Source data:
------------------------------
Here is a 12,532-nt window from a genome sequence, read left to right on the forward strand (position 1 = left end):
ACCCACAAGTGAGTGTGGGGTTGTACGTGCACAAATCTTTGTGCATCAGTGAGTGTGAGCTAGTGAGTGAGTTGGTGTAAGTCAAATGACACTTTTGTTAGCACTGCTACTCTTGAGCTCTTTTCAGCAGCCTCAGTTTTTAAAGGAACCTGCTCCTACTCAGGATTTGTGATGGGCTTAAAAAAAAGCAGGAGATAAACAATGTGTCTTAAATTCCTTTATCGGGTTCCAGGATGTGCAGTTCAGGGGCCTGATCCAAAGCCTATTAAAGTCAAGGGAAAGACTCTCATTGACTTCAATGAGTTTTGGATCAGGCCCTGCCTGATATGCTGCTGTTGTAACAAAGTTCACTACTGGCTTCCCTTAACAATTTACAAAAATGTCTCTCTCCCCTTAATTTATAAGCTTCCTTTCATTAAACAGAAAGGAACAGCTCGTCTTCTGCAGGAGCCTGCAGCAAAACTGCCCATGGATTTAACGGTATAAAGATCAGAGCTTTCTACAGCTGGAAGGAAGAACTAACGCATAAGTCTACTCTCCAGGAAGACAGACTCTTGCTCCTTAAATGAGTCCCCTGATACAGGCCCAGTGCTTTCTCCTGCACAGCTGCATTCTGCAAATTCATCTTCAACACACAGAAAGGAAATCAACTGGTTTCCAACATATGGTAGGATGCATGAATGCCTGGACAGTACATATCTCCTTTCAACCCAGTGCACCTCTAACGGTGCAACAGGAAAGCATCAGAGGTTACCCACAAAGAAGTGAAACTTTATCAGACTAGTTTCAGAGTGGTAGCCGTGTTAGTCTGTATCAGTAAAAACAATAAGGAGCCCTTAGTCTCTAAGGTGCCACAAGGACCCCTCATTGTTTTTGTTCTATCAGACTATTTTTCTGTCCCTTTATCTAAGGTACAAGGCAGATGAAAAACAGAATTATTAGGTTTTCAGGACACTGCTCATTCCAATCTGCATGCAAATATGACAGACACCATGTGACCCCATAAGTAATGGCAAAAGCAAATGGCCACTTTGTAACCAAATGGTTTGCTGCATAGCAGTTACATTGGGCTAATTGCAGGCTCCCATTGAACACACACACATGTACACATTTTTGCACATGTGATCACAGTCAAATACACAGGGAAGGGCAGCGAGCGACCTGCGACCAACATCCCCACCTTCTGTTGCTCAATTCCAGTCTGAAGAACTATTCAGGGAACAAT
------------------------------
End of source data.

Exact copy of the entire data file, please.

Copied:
Here is a 12,532-nt window from a genome sequence, read left to right on the forward strand (position 1 = left end):
ACCCACAAGTGAGTGTGGGGTTGTACGTGCACAAATCTTTGTGCATCAGTGAGTGTGAGCTAGTGAGTGAGTTGGTGTAAGTCAAATGACACTTTTGTTAGCACTGCTACTCTTGAGCTCTTTTCAGCAGCCTCAGTTTTTAAAGGAACCTGCTCCTACTCAGGATTTGTGATGGGCTTAAAAAAAAGCAGGAGATAAACAATGTGTCTTAAATTCCTTTATCGGGTTCCAGGATGTGCAGTTCAGGGGCCTGATCCAAAGCCTATTAAAGTCAAGGGAAAGACTCTCATTGACTTCAATGAGTTTTGGATCAGGCCCTGCCTGATATGCTGCTGTTGTAACAAAGTTCACTACTGGCTTCCCTTAACAATTTACAAAAATGTCTCTCTCCCCTTAATTTATAAGCTTCCTTTCATTAAACAGAAAGGAACAGCTCGTCTTCTGCAGGAGCCTGCAGCAAAACTGCCCATGGATTTAACGGTATAAAGATCAGAGCTTTCTACAGCTGGAAGGAAGAACTAACGCATAAGTCTACTCTCCAGGAAGACAGACTCTTGCTCCTTAAATGAGTCCCCTGATACAGGCCCAGTGCTTTCTCCTGCACAGCTGCATTCTGCAAATTCATCTTCAACACACAGAAAGGAAATCAACTGGTTTCCAACATATGGTAGGATGCATGAATGCCTGGACAGTACATATCTCCTTTCAACCCAGTGCACCTCTAACGGTGCAACAGGAAAGCATCAGAGGTTACCCACAAAGAAGTGAAACTTTATCAGACTAGTTTCAGAGTGGTAGCCGTGTTAGTCTGTATCAGTAAAAACAATAAGGAGCCCTTAGTCTCTAAGGTGCCACAAGGACCCCTCATTGTTTTTGTTCTATCAGACTATTTTTCTGTCCCTTTATCTAAGGTACAAGGCAGATGAAAAACAGAATTATTAGGTTTTCAGGACACTGCTCATTCCAATCTGCATGCAAATATGACAGACACCATGTGACCCCATAAGTAATGGCAAAAGCAAATGGCCACTTTGTAACCAAATGGTTTGCTGCATAGCAGTTACATTGGGCTAATTGCAGGCTCCCATTGAACACACACACATGTACACATTTTTGCACATGTGATCACAGTCAAATACACAGGGAAGGGCAGCGAGCGACCTGCGACCAACATCCCCACCTTCTGTTGCTCAATTCCAGTCTGAAGAACTATTCAGGGAACAAT